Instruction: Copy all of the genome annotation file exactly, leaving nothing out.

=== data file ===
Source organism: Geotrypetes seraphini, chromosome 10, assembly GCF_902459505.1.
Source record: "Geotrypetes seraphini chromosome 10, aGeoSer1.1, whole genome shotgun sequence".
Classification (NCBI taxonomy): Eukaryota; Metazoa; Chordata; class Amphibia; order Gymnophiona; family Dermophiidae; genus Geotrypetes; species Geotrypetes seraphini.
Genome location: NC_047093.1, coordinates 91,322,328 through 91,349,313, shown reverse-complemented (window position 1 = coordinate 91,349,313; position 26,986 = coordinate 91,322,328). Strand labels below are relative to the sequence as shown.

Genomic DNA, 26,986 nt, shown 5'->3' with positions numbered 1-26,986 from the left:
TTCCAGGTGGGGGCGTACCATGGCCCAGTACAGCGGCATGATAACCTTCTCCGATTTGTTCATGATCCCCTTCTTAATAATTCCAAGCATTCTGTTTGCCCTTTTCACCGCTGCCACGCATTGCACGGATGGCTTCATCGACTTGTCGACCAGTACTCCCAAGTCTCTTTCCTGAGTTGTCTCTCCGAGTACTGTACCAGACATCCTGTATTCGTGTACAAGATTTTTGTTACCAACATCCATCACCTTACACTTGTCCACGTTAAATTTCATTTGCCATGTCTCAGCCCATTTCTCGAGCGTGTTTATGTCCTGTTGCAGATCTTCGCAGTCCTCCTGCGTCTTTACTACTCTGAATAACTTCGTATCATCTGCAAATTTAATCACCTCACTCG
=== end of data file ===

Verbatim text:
Source organism: Geotrypetes seraphini, chromosome 10, assembly GCF_902459505.1.
Source record: "Geotrypetes seraphini chromosome 10, aGeoSer1.1, whole genome shotgun sequence".
Classification (NCBI taxonomy): Eukaryota; Metazoa; Chordata; class Amphibia; order Gymnophiona; family Dermophiidae; genus Geotrypetes; species Geotrypetes seraphini.
Genome location: NC_047093.1, coordinates 91,322,328 through 91,349,313, shown reverse-complemented (window position 1 = coordinate 91,349,313; position 26,986 = coordinate 91,322,328). Strand labels below are relative to the sequence as shown.

Genomic DNA, 26,986 nt, shown 5'->3' with positions numbered 1-26,986 from the left:
TTCCAGGTGGGGGCGTACCATGGCCCAGTACAGCGGCATGATAACCTTCTCCGATTTGTTCATGATCCCCTTCTTAATAATTCCAAGCATTCTGTTTGCCCTTTTCACCGCTGCCACGCATTGCACGGATGGCTTCATCGACTTGTCGACCAGTACTCCCAAGTCTCTTTCCTGAGTTGTCTCTCCGAGTACTGTACCAGACATCCTGTATTCGTGTACAAGATTTTTGTTACCAACATCCATCACCTTACACTTGTCCACGTTAAATTTCATTTGCCATGTCTCAGCCCATTTCTCGAGCGTGTTTATGTCCTGTTGCAGATCTTCGCAGTCCTCCTGCGTCTTTACTACTCTGAATAACTTCGTATCATCTGCAAATTTAATCACCTCACTCG